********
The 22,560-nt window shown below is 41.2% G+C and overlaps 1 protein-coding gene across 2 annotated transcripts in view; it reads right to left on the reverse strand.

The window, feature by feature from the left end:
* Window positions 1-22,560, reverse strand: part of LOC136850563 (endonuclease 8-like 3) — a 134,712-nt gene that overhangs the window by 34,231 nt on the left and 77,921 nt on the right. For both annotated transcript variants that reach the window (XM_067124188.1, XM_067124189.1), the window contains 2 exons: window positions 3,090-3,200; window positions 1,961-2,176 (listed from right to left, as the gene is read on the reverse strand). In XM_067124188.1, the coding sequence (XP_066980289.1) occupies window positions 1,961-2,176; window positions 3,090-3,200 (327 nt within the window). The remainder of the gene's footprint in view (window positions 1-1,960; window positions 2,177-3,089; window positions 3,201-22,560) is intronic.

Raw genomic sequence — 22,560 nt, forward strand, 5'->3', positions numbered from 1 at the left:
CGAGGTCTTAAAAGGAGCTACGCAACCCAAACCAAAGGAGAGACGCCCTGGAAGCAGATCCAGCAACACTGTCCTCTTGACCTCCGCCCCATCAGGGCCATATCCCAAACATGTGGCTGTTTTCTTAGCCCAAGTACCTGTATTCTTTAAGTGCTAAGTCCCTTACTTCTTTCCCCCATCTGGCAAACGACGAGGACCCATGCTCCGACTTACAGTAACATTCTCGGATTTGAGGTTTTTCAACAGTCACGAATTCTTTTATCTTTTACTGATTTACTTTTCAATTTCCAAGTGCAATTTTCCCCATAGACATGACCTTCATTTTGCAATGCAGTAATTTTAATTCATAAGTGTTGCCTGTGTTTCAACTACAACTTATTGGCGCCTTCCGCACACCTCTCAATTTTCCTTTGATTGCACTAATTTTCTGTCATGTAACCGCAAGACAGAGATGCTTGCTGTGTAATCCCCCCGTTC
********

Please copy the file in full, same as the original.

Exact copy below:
The 22,560-nt window shown below is 41.2% G+C and overlaps 1 protein-coding gene across 2 annotated transcripts in view; it reads right to left on the reverse strand.

The window, feature by feature from the left end:
* Window positions 1-22,560, reverse strand: part of LOC136850563 (endonuclease 8-like 3) — a 134,712-nt gene that overhangs the window by 34,231 nt on the left and 77,921 nt on the right. For both annotated transcript variants that reach the window (XM_067124188.1, XM_067124189.1), the window contains 2 exons: window positions 3,090-3,200; window positions 1,961-2,176 (listed from right to left, as the gene is read on the reverse strand). In XM_067124188.1, the coding sequence (XP_066980289.1) occupies window positions 1,961-2,176; window positions 3,090-3,200 (327 nt within the window). The remainder of the gene's footprint in view (window positions 1-1,960; window positions 2,177-3,089; window positions 3,201-22,560) is intronic.

Raw genomic sequence — 22,560 nt, forward strand, 5'->3', positions numbered from 1 at the left:
CGAGGTCTTAAAAGGAGCTACGCAACCCAAACCAAAGGAGAGACGCCCTGGAAGCAGATCCAGCAACACTGTCCTCTTGACCTCCGCCCCATCAGGGCCATATCCCAAACATGTGGCTGTTTTCTTAGCCCAAGTACCTGTATTCTTTAAGTGCTAAGTCCCTTACTTCTTTCCCCCATCTGGCAAACGACGAGGACCCATGCTCCGACTTACAGTAACATTCTCGGATTTGAGGTTTTTCAACAGTCACGAATTCTTTTATCTTTTACTGATTTACTTTTCAATTTCCAAGTGCAATTTTCCCCATAGACATGACCTTCATTTTGCAATGCAGTAATTTTAATTCATAAGTGTTGCCTGTGTTTCAACTACAACTTATTGGCGCCTTCCGCACACCTCTCAATTTTCCTTTGATTGCACTAATTTTCTGTCATGTAACCGCAAGACAGAGATGCTTGCTGTGTAATCCCCCCGTTC